TOPICS > Arts

Diane Arbus: No Blinking

December 29, 2003 at 12:00 AM EST

TRANSCRIPT

RICHARD RODRIGUEZ: Diane Arbus is as famous as any American photographer of the last 50 years and more notorious than most because she was an unblinking witness to the grotesque.

She titled her photographs thus: “The Jewish Giant at Home with His Parents,” “Mexican Dwarf in his Hotel Room,” “Albino Sword Swallower,” “Identical Twins.” Revisiting the work of Diane Arbus in this major retrospective at San Francisco’s Museum of Modern Art, I find something oddly dated, which is to say something less than shocking about many of the images assembled here.

For example, at the time Arbus photographed them, transvestites were a part of some night town tenderloin demimonde. They are not shocking today. In the 1960s, when most of these photographs were taken, Diane Arbus was drawn to subjects at the farthest edges of society, subjects who were exemplars of what she admitted was her private obsession with eccentricity, forms of loneliness, forms of ostracism and hurt and bravery.

Arbus shares with Flannery O’Connor, the southern Catholic writer of her same generation, an attraction to acne-ravaged teenagers, tattooed men, religious crackpots, and circus performers.

Flannery O’Connor’s fictions were as resolutely unconventional, as unpleasant as any Arbus print. Her grotesques were nevertheless channels of mystery and grace and prophecy.

In her forthright connoisseurship of humanity, for example, in her outlandish “Women of Fifth Avenue,” Arbus’ take reminds me of another delighted, forgiving eye, that of Frederico Fellini.

We tend to think of the 1960s as a time of political rebellion, but artists of that era like Diane Arbus and Flannery O’Connor and Frederico Fellini. Tennessee Williams proposed an aesthetic to connect us with humanity’s bizarre variety.

As a character in Tennessee Williams’ “Night of the Iguana” says, “Nothing human is abhorrent to me.” Because we have so thoroughly assimilated that anthem, that aesthetic, these images are less shocking to us today than when they were taken.

We tolerate on our streets and everywhere around us people of every sexual persuasion, every physical and psychological and religious and emotional eccentricity.

What distinguishes Diane Arbus’ sensibility from our own was the intensity of her empathy for the people she saw. I am undecided whether the saints of the world seek out troubled lives or simply do not turn from their gaze.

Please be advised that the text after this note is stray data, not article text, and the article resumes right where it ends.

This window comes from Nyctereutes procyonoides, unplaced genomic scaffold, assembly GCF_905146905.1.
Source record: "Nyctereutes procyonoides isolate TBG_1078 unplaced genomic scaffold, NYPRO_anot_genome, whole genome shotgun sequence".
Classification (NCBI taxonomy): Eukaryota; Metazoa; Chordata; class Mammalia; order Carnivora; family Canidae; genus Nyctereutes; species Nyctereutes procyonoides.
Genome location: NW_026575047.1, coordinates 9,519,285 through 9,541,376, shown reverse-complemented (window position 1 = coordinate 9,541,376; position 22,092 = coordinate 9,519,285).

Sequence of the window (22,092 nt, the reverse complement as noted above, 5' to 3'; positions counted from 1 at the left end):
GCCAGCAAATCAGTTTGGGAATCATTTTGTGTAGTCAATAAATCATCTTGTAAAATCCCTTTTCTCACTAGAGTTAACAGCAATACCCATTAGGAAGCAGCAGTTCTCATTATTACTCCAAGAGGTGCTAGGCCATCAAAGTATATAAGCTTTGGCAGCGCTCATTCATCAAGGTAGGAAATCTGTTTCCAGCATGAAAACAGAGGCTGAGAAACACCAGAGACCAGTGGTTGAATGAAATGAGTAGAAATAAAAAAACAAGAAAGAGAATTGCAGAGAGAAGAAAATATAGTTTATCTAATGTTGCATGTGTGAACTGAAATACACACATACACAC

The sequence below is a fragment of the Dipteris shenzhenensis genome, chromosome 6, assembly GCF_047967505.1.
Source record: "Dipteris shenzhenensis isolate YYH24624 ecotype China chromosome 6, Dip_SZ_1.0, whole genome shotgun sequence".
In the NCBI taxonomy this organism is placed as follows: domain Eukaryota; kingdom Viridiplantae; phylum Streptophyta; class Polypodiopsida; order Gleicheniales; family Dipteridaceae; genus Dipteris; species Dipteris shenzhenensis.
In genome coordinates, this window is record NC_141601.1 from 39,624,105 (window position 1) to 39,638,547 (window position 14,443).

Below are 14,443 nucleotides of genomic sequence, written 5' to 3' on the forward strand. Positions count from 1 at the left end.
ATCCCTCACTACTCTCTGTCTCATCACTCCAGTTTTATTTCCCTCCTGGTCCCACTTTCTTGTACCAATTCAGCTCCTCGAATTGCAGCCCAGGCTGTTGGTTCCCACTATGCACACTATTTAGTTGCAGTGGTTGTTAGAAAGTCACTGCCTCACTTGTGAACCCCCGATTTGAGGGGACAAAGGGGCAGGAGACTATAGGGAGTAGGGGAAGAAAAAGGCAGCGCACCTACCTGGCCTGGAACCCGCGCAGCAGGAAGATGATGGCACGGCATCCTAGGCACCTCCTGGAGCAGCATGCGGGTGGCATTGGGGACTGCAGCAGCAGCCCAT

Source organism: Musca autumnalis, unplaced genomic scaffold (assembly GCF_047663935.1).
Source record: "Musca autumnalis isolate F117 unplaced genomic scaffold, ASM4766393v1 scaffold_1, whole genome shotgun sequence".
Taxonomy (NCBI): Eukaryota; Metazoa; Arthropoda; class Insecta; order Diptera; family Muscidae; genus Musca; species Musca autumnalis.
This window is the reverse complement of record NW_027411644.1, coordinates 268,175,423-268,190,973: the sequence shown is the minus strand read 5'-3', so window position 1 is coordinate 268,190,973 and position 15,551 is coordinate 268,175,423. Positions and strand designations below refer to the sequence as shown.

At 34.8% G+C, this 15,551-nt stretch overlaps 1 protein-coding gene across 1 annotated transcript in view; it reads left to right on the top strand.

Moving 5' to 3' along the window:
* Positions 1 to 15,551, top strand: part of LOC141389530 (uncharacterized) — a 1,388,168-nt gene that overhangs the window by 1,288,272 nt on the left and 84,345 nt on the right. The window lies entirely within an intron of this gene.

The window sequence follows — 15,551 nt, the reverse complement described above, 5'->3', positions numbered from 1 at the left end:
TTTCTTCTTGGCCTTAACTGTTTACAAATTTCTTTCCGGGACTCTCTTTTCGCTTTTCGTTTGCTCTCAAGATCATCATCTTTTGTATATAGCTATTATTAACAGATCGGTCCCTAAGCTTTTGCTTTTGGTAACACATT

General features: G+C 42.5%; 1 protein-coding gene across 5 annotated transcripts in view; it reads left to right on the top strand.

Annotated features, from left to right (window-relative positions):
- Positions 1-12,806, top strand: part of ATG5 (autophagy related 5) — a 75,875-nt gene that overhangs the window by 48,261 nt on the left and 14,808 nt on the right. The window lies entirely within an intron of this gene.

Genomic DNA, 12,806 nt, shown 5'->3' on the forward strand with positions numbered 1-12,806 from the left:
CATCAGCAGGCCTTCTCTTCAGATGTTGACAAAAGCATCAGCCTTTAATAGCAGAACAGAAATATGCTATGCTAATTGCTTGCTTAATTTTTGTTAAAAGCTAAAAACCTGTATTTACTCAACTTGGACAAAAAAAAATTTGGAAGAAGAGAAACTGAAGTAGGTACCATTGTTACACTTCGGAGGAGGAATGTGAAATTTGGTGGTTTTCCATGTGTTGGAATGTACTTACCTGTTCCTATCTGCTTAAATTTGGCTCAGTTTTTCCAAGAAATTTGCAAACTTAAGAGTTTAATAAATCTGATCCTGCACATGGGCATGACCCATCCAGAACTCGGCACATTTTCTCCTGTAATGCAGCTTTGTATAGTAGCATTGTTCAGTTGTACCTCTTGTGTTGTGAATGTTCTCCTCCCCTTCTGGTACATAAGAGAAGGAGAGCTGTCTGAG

Arbus was drawn to the loneliness of a life especially evident in company, the loneliness of that couple on the park bench, the singularity of each of these triplets, the bride’s terror.

Notice how powerfully her subjects gaze, with an intensity that mocks our mere curiosity. I’m undecided whether Arbus sought this unblinking eye or whether she was adept at drawing its attention.

Despite the clinical uses of the photographer’s camera — and Arbus’ camera is as clinical as a physician’s eye or a pornographer’s — these are nevertheless showings, revelations as tawdry as sideshow tableaux, and as solemn and as clarifying as mystical visions.

More than once I had a religious sense of pathos as much as awe looking at these photographs. Might this be the way God sees us? After a day spent photographing a forlorn beauty pageant, Arbus wrote in her journal, “Our only hope for Judgment Day is that God judges us for personality in an evening gown even while we are in a bathing suit.” Diane Arbus was attracted to the naked, to nudist camps, whores, strippers, transvestites, body builders.

Nakedness is ultimate vulnerability. I cannot show you any of her many images of nakedness, for despite the daily offenses of television against the modesty of our human souls, there is something inappropriate about photographs of the naked on the evening news. No matter. I will show you a face to represent nudity.

I’m Richard Rodriguez.